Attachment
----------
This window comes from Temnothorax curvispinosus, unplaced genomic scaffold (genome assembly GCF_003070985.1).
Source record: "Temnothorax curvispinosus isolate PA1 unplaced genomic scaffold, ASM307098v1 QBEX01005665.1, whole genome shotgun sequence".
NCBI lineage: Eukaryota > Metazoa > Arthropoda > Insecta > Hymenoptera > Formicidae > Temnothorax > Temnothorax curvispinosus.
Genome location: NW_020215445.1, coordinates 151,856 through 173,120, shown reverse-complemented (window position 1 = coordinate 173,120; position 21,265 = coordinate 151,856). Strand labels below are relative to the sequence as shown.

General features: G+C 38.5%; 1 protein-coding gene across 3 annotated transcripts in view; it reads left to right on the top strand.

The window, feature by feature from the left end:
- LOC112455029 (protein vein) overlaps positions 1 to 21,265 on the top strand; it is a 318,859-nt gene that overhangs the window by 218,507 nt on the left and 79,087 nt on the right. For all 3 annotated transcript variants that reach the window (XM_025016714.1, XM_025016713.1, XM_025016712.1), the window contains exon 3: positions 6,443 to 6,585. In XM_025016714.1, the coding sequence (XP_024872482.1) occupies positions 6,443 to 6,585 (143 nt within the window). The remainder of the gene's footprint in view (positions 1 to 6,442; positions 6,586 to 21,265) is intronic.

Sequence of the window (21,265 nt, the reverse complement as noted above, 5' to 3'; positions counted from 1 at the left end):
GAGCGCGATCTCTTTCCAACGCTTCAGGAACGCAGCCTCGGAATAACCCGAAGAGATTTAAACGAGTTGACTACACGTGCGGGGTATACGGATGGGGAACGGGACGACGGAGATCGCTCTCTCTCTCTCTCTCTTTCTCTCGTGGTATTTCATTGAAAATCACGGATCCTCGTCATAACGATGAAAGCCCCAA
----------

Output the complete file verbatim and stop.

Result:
This window comes from Temnothorax curvispinosus, unplaced genomic scaffold (genome assembly GCF_003070985.1).
Source record: "Temnothorax curvispinosus isolate PA1 unplaced genomic scaffold, ASM307098v1 QBEX01005665.1, whole genome shotgun sequence".
NCBI lineage: Eukaryota > Metazoa > Arthropoda > Insecta > Hymenoptera > Formicidae > Temnothorax > Temnothorax curvispinosus.
Genome location: NW_020215445.1, coordinates 151,856 through 173,120, shown reverse-complemented (window position 1 = coordinate 173,120; position 21,265 = coordinate 151,856). Strand labels below are relative to the sequence as shown.

General features: G+C 38.5%; 1 protein-coding gene across 3 annotated transcripts in view; it reads left to right on the top strand.

The window, feature by feature from the left end:
- LOC112455029 (protein vein) overlaps positions 1 to 21,265 on the top strand; it is a 318,859-nt gene that overhangs the window by 218,507 nt on the left and 79,087 nt on the right. For all 3 annotated transcript variants that reach the window (XM_025016714.1, XM_025016713.1, XM_025016712.1), the window contains exon 3: positions 6,443 to 6,585. In XM_025016714.1, the coding sequence (XP_024872482.1) occupies positions 6,443 to 6,585 (143 nt within the window). The remainder of the gene's footprint in view (positions 1 to 6,442; positions 6,586 to 21,265) is intronic.

Sequence of the window (21,265 nt, the reverse complement as noted above, 5' to 3'; positions counted from 1 at the left end):
GAGCGCGATCTCTTTCCAACGCTTCAGGAACGCAGCCTCGGAATAACCCGAAGAGATTTAAACGAGTTGACTACACGTGCGGGGTATACGGATGGGGAACGGGACGACGGAGATCGCTCTCTCTCTCTCTCTCTTTCTCTCGTGGTATTTCATTGAAAATCACGGATCCTCGTCATAACGATGAAAGCCCCAA